- 12 Jul 2012 9:00 AM
The Hungarian bourse looks back at an eventful first half of 2012 with a new CEO, new products, and a decision on the replacement of its trading system. But can all these efforts stop the drastic fall in turnover?
Shareholders of the Budapest Stock Exchange (BSE) have finally approved the replacement of the MMTS I trading system with Xetra, as well as the introduction of a market making system. Xetra is expected to go live in the fall of 2013.
The new CEO of the BSE, Zsolt Katona - pictured above - believes that the new trading system will result in an increase in trading turnover. And the introduction of the market making system can bring stability, greater competitiveness, better execution of orders, and consequently stronger satisfaction among clients, which can also increase trading volumes, he stressed.
Katona replaced Gyorgy Mohai, who reportedly left the exchange over differences concerning the introduction of Xetra. While welcoming the new trading system, Katona stressed that the success of the CEESEG group, which includes the Budapest, Ljubljana, Prague and Vienna bourses, is founded on strong national stock exchanges.
The CEO, who had previously worked for the investment services unit of ING group and has filled several positions at the BSE, was appointed on May 15.
KBC Securities head of research Andras Somi told Voice, “We welcome every development at the bourse, but these efforts may not be enough to cure the main problem, namely the drastic fall in investor activity, which is reflected in plummeting turnover.” He believes that a serious improvement in the macroeconomic environment and predictable legal environment could give momentum to the capital market.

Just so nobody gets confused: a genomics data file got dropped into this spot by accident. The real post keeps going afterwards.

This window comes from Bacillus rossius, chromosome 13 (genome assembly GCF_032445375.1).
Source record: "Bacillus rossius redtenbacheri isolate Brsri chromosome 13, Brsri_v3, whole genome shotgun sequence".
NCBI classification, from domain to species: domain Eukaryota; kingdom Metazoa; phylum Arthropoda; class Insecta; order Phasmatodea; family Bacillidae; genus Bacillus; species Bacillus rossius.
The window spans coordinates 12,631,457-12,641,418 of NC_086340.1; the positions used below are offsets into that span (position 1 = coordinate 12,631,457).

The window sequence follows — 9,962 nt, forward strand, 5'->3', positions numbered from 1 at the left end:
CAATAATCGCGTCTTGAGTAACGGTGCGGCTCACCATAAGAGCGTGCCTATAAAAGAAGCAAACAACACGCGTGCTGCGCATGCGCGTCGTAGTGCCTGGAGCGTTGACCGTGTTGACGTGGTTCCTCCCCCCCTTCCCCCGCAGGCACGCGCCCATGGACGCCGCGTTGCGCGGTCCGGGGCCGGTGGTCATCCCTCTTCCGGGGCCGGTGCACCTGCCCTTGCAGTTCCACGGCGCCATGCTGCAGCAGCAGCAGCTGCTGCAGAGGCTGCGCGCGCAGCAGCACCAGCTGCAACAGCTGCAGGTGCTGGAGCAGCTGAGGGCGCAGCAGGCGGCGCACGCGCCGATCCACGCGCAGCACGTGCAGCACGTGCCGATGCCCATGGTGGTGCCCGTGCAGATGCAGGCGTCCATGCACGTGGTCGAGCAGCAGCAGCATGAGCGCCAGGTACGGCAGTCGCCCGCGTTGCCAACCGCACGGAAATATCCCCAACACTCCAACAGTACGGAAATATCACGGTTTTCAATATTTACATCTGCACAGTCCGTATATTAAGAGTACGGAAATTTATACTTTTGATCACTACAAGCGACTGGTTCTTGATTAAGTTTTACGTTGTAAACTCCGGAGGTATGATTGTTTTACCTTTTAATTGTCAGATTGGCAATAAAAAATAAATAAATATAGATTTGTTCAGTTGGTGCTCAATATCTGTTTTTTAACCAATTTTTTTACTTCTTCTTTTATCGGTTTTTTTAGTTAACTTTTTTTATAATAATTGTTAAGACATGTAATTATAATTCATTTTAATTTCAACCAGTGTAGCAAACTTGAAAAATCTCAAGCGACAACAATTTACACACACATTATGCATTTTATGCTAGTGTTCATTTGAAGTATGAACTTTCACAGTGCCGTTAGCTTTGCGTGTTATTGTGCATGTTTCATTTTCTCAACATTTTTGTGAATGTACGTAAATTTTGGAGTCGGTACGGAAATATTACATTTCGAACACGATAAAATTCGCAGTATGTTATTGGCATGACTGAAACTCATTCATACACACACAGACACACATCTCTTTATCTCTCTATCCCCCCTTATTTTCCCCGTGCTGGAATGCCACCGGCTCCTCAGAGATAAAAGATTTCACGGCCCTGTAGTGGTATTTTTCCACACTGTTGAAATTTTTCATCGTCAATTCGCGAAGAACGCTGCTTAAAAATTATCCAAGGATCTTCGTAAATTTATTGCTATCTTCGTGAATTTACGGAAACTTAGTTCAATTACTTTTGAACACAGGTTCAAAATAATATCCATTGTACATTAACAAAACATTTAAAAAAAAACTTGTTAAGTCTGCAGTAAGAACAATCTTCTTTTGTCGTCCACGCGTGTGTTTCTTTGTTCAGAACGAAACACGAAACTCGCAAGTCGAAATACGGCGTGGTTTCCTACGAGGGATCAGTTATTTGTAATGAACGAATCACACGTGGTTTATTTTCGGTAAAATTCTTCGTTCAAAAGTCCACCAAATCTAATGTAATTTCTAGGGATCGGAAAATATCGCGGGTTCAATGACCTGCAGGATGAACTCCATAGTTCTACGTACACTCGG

“Investors are not pondering over, for instance, the success of MOL’s exploration projects any more; instead they need to have an eye on special macroeconomic and political factors. As a result, many investors are staying away from the Hungarian market for the
time being,” he said.
Balint Szecsenyi, CEO of Equilor Investment and vice-chairman of the BSE said, “The most important issue today in Hungary is how the government could finance the budget deficit and boost economic growth. We believe that the government will sooner or later have to sell state-owned assets,” he added.
He cited Poland as the best regional example of a successful privatization through the stock exchange, adding that the Polish state remained a dominant shareholder in many of the privatized firms.
Szecsenyi named two potential privatization candidates, Hungarian Electricity Works MVM and Takarekbank.
He stressed that listings should be coupled with an increase in fresh capital.
Having listed on the BSE last November, Hungarian building materials company Masterplast raised HUF 719 million at a share auction on May 23. In an earlier auction in March, the company raised HUF 1.1 billion.
Masterplast will use the combined total of HUF 1.8 billion funds to build new production capacity and make acquisitions. “Masterplast is not a bad company, although it is small with a market capitalization of only about €30 million,” Somi said. Investors’ interest especially that of private investors, fell short of the company’s expectations.
However, among the small firms on the BSE, it could distinguish itself by its management’s efforts to ensure transparency. While Masterplast operates in the depressed construction sector, its niche market of insulation building materials promises growth due to reconstructions, Somi added.
Alternative telecom service provider Business Telecom (BTel) debuted 6,431,158 ordinary shares of a nominal value of HUF 100 each in the “B” category of the Equities Section of the BSE on May 24. BTel is already present on the bourse as an issuer of corporate bonds.
The company provides nation-wide wired voice, broadband internet, satellite television and other related services.
The BSE launched futures trading of foreign equities on May 15. The underlying products are the 10 most liquid foreign equities already listed on the BETa Market. Thus, investors can take leverage positions on a forint basis in
foreign equities listed on the BETa market.
The futures are available on BSE’s futures market and are identical to the equity based futures contracts being traded in the Derivatives Section in terms of expiration months, delivery method (physical delivery), settlement (by KELER), guarantee system (KELER KSZF ) and the currency of trading and settlement (HUF ), the BSE said.
The ten new products are BMW, BNP Paribas, Commerzbank, Daimler, Deutsche Bank, E.ON, Nokia, Thyssenkrupp, Total and Unicredit futures contracts.
Source: AmCham's Voice Magazin